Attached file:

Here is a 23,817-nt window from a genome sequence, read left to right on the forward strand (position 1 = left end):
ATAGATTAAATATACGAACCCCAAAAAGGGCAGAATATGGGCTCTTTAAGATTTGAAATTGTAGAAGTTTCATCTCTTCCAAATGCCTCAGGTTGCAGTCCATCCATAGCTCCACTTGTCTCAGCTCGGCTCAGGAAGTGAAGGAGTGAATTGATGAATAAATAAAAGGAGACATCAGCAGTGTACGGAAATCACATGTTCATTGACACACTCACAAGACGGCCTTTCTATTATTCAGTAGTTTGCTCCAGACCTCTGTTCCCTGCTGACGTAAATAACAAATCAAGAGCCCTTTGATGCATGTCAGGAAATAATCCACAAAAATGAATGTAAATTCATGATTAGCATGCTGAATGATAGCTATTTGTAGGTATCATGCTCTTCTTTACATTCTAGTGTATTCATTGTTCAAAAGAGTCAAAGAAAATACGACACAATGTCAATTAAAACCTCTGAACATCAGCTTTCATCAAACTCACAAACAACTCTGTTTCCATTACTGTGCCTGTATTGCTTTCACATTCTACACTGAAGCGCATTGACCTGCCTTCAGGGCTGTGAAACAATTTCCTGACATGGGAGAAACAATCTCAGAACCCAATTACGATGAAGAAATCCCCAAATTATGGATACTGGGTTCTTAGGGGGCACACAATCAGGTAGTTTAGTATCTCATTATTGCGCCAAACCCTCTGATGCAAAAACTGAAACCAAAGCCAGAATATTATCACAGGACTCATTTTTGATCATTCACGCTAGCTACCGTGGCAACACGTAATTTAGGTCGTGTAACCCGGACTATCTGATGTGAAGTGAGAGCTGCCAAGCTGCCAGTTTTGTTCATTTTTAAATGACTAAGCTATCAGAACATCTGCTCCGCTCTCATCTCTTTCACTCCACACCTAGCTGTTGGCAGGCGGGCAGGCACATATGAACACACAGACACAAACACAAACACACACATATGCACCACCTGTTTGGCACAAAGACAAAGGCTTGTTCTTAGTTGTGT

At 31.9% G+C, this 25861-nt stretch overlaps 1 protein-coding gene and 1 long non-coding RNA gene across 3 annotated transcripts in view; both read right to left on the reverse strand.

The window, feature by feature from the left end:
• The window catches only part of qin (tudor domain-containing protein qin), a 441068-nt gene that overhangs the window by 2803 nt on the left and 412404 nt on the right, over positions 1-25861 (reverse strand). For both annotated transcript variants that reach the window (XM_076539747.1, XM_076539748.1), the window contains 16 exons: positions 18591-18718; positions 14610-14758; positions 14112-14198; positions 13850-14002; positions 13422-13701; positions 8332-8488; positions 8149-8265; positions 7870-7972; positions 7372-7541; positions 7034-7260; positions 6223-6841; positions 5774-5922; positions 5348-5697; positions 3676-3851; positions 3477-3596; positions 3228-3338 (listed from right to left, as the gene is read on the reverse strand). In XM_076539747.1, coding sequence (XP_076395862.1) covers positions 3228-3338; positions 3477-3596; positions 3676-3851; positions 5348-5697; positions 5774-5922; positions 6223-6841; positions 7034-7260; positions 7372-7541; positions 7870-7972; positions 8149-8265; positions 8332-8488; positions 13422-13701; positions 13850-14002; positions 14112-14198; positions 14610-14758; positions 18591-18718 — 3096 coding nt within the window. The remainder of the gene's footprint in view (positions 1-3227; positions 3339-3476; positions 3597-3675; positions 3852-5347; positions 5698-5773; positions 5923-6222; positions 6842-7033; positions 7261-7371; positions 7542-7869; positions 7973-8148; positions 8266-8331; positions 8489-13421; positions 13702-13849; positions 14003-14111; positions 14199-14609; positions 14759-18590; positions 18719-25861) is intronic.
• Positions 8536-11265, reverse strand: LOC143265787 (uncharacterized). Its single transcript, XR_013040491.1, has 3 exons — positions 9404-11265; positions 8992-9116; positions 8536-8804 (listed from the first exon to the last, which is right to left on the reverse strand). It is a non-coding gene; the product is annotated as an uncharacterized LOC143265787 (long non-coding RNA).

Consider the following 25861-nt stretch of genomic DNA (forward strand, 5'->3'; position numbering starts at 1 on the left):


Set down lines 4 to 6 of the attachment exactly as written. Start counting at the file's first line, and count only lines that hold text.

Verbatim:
The window, feature by feature from the left end:
• The window catches only part of qin (tudor domain-containing protein qin), a 441068-nt gene that overhangs the window by 2803 nt on the left and 412404 nt on the right, over positions 1-25861 (reverse strand). For both annotated transcript variants that reach the window (XM_076539747.1, XM_076539748.1), the window contains 16 exons: positions 18591-18718; positions 14610-14758; positions 14112-14198; positions 13850-14002; positions 13422-13701; positions 8332-8488; positions 8149-8265; positions 7870-7972; positions 7372-7541; positions 7034-7260; positions 6223-6841; positions 5774-5922; positions 5348-5697; positions 3676-3851; positions 3477-3596; positions 3228-3338 (listed from right to left, as the gene is read on the reverse strand). In XM_076539747.1, coding sequence (XP_076395862.1) covers positions 3228-3338; positions 3477-3596; positions 3676-3851; positions 5348-5697; positions 5774-5922; positions 6223-6841; positions 7034-7260; positions 7372-7541; positions 7870-7972; positions 8149-8265; positions 8332-8488; positions 13422-13701; positions 13850-14002; positions 14112-14198; positions 14610-14758; positions 18591-18718 — 3096 coding nt within the window. The remainder of the gene's footprint in view (positions 1-3227; positions 3339-3476; positions 3597-3675; positions 3852-5347; positions 5698-5773; positions 5923-6222; positions 6842-7033; positions 7261-7371; positions 7542-7869; positions 7973-8148; positions 8266-8331; positions 8489-13421; positions 13702-13849; positions 14003-14111; positions 14199-14609; positions 14759-18590; positions 18719-25861) is intronic.
• Positions 8536-11265, reverse strand: LOC143265787 (uncharacterized). Its single transcript, XR_013040491.1, has 3 exons — positions 9404-11265; positions 8992-9116; positions 8536-8804 (listed from the first exon to the last, which is right to left on the reverse strand). It is a non-coding gene; the product is annotated as an uncharacterized LOC143265787 (long non-coding RNA).